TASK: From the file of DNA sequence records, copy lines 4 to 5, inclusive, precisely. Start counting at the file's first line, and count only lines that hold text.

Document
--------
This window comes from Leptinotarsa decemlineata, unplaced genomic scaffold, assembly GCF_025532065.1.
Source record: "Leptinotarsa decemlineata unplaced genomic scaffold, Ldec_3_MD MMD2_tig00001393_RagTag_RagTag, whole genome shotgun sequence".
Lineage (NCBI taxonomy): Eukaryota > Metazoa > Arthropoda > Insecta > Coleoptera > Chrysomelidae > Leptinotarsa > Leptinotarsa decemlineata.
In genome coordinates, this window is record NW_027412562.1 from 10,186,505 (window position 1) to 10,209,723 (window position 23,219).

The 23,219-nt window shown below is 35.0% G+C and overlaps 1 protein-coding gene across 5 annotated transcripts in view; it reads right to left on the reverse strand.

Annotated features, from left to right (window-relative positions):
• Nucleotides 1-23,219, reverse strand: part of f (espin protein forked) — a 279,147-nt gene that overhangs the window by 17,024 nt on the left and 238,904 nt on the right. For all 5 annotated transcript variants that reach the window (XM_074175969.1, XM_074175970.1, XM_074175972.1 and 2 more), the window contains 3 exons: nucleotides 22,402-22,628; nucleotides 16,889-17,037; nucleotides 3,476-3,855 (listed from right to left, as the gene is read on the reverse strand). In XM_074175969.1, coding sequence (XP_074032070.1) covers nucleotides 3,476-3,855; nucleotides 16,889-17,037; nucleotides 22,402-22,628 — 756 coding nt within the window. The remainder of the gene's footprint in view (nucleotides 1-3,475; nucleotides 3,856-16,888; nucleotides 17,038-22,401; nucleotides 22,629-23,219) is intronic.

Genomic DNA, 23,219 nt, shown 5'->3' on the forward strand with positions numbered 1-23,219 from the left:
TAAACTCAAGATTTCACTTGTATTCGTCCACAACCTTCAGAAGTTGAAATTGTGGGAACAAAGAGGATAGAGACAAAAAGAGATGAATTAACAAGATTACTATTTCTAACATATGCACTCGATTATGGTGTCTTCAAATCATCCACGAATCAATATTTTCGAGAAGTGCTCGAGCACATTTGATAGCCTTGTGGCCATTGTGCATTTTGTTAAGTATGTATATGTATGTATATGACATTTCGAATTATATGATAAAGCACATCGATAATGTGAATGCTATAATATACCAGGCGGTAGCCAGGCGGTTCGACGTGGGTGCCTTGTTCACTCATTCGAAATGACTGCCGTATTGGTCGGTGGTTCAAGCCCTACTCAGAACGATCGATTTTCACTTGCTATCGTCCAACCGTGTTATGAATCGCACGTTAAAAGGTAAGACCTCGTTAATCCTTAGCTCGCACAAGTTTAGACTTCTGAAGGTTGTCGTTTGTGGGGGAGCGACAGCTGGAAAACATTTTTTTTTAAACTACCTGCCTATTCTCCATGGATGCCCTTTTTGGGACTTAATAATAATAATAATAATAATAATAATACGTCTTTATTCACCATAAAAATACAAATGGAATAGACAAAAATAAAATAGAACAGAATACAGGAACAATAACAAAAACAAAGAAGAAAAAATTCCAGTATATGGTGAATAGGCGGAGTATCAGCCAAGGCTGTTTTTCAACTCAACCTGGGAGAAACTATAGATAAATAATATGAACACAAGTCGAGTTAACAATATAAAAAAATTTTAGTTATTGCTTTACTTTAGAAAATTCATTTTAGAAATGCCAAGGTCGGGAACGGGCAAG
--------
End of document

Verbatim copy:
In genome coordinates, this window is record NW_027412562.1 from 10,186,505 (window position 1) to 10,209,723 (window position 23,219).

The 23,219-nt window shown below is 35.0% G+C and overlaps 1 protein-coding gene across 5 annotated transcripts in view; it reads right to left on the reverse strand.